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Ciênc. saúde coletiva vol.14 n.6 Rio de Janeiro Dec. 2009
Environmental health and sustainable territories
The world environmental crisis has put us in a dilemma which reveals a new fundamental contradiction in the current growth model: on the one hand, its necessity for production on an ever-increasing scale-to sustain and further enrich the hegemonic economic groups in the developed world- on the other, the finiteness of the natural resources necessary to sustain this model.
There are currently unprecedented phenomena in the history of humanity in regard to energy consumption, urbanization, waste disposal, soil contamination, air and water pollution, and climate change and the consequent increase in disease proliferation. What stands out about the globalization of these phenomena is that they do not obey any equanimity in their distribution. Twenty percent of the world's people, almost all of them living in the developed northern hemisphere, consume 80% of raw material and energy produced, while simultaneously being responsible for more than 80% of all pollution. On the other hand, the impact of this pollution has a more significant effect on the people living in the developing southern hemisphere. To point out a few examples from the data regarding this scenario, the United Nations has revealed that in 2009 over one billion people lack access to water and that around 900 million are suffering from malnutrition. Chemical contamination of the soil, mainly due to artificial fertilizers, pesticides, and heavy metals has caused the degradation of more than two billion hectares, but this is having differentiated effects. For instance, the erosion rate of African land is nine times greater than it is in Europe, and this further aggravates hunger in Africa, which is the only continent to have experienced a decline in agricultural production since the 1980s.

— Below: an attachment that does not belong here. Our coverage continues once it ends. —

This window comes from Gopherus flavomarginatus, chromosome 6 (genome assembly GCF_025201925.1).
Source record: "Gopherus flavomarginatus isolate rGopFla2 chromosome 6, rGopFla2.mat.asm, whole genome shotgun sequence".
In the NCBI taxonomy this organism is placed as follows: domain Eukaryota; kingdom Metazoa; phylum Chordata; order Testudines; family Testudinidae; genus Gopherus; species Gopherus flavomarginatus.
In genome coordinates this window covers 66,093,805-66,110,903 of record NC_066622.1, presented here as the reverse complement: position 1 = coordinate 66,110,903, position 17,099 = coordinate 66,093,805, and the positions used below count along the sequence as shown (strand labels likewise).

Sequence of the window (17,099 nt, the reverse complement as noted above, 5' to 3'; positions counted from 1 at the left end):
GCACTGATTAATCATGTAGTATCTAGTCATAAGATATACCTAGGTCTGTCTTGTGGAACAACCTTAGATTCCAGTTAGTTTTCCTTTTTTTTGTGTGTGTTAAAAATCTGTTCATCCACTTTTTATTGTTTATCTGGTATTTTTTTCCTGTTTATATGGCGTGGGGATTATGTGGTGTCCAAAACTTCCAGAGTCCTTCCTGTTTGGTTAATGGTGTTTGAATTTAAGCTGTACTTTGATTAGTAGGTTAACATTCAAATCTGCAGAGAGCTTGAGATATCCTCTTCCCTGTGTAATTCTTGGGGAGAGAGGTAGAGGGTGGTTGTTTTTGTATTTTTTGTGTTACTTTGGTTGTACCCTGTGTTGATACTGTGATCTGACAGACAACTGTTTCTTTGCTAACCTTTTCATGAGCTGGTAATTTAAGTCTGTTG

One of the main questions to be pondered, that is central to this civilization crisis, is the unsustainable nature of development policies. A scenario of uncertainty accompanies them, as they have negative impact on the vulnerable populations in their countries, whose health and life quality are reduced. The answers to these questions, on the other hand, are fragmented and subordinate to a verticalized and centralized planning model which totally lacks, or has low participation, of interested social networks, thus compromising its democracy, one of the fundamental pillars of sustainability and social development.
Encountering new paths to sustainable human development requires reconciliation between man and nature and a new social pact that should be backed up by a profound rethinking of current production and consumption patterns, a process of changes which it is hoped societies, governments, companies, and academic institutions will take responsibility for.
The workgroup Health and Environment of Abrasco has been reflecting about the environmental crisis and its repercussion on public health and offers, in this issue of Ciência e Saúde Coletiva articles produced by its collaborators to contribute with this debate that for us in Brazil has a special importance, since it is in course the 1st National Conference on Health and Environment, which national edition will happen in December 2009, and has as main challenge the definition of guidelines for a integrated public policy at the environmental health field.
Ary Carvalho de
Miranda, Hermano Albuquerque de Castro, Lia Giraldo da Silva Augusto